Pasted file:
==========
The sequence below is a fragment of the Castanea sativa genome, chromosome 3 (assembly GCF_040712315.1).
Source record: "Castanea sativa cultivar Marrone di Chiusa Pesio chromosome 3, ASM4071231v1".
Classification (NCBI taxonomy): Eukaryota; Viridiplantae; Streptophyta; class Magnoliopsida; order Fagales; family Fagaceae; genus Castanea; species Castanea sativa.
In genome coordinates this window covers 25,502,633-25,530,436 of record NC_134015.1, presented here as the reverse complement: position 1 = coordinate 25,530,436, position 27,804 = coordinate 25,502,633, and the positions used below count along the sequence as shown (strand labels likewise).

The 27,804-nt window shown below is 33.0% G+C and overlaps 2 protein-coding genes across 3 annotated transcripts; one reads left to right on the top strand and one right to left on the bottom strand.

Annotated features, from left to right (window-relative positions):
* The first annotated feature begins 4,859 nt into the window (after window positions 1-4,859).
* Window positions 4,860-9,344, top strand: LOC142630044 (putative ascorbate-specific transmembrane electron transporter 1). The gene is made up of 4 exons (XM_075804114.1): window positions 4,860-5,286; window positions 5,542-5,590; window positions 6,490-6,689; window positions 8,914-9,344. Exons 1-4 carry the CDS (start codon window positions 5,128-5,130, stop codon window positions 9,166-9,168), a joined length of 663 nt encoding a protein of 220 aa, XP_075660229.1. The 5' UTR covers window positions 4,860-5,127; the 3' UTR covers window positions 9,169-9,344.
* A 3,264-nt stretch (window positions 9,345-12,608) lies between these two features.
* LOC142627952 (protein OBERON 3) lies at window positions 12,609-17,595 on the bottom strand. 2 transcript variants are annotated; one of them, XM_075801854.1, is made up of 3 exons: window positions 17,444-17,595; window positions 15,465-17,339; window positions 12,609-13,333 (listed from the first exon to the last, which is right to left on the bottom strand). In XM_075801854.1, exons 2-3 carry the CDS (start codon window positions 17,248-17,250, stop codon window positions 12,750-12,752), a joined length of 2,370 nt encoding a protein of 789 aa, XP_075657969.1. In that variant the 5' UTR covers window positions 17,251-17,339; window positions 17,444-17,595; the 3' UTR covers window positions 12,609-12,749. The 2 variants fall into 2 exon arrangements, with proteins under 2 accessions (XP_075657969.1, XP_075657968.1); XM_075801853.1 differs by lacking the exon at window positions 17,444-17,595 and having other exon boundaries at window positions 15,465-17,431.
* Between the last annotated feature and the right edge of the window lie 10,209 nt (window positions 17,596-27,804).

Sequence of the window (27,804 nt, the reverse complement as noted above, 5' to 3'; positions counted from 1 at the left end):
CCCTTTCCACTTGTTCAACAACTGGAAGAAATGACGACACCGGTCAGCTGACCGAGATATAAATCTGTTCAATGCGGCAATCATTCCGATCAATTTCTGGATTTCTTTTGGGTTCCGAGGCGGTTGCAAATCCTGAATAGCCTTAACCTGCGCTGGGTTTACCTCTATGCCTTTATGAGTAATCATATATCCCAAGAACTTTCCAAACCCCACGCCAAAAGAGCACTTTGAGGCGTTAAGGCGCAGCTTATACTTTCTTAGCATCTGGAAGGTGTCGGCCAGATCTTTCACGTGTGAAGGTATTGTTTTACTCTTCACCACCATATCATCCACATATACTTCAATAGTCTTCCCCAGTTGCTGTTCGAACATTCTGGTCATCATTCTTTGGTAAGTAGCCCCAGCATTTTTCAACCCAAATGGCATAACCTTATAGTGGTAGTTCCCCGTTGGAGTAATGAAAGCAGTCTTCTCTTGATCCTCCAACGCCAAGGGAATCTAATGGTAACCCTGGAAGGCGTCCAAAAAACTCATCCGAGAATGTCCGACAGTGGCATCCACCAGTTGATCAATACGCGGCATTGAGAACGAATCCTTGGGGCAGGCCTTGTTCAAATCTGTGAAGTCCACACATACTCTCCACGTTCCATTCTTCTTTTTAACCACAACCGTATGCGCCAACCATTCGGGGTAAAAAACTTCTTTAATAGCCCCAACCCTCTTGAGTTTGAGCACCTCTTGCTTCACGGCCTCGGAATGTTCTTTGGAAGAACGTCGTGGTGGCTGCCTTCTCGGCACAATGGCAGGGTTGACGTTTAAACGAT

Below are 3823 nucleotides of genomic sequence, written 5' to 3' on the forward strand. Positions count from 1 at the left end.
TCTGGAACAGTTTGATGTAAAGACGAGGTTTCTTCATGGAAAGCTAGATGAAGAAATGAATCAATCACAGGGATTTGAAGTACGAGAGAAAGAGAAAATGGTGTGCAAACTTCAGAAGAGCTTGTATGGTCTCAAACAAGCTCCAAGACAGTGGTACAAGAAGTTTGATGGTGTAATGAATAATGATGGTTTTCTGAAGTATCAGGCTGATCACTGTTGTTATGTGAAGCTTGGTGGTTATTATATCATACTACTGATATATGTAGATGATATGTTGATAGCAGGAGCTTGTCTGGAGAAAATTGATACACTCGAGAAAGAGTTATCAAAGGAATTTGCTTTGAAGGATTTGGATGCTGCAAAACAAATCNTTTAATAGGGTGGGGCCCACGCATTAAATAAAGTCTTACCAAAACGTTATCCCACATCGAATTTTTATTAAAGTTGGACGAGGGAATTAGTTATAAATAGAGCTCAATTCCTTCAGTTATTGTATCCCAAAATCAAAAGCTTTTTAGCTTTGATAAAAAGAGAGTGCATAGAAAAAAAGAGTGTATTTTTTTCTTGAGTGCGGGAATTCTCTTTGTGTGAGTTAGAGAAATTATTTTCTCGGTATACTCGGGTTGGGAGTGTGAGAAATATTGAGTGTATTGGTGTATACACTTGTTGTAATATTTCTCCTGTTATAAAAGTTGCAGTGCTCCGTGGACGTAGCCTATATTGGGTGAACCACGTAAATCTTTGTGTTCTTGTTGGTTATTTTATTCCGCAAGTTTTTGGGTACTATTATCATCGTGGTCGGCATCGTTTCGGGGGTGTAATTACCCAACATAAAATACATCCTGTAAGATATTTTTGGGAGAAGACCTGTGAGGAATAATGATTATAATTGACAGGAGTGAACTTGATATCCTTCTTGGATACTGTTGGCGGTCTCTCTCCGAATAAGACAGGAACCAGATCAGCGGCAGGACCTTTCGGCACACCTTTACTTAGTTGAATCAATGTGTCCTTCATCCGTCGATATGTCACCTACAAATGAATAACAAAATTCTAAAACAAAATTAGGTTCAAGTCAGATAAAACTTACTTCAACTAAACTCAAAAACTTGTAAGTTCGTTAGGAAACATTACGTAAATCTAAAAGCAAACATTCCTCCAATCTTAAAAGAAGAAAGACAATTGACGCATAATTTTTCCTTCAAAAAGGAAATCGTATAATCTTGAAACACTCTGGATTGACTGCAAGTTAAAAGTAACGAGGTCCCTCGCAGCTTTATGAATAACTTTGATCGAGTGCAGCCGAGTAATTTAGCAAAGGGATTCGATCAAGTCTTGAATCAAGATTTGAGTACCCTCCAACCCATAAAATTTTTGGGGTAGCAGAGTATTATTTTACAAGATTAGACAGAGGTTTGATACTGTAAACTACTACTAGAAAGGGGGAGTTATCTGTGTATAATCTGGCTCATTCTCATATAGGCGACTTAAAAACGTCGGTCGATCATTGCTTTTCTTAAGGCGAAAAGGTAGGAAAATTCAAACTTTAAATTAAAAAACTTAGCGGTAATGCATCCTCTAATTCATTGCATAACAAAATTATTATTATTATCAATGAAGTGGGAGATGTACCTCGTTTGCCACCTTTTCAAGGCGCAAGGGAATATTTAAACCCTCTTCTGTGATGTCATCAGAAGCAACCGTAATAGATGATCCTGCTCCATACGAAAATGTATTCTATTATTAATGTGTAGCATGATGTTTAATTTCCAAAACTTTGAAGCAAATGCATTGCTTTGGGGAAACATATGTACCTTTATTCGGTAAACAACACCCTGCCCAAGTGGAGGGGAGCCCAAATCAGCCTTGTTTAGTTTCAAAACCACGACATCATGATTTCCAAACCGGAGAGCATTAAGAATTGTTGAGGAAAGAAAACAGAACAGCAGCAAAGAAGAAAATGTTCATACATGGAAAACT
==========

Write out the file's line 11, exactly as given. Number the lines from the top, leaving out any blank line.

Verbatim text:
* Between the last annotated feature and the right edge of the window lie 10,209 nt (window positions 17,596-27,804).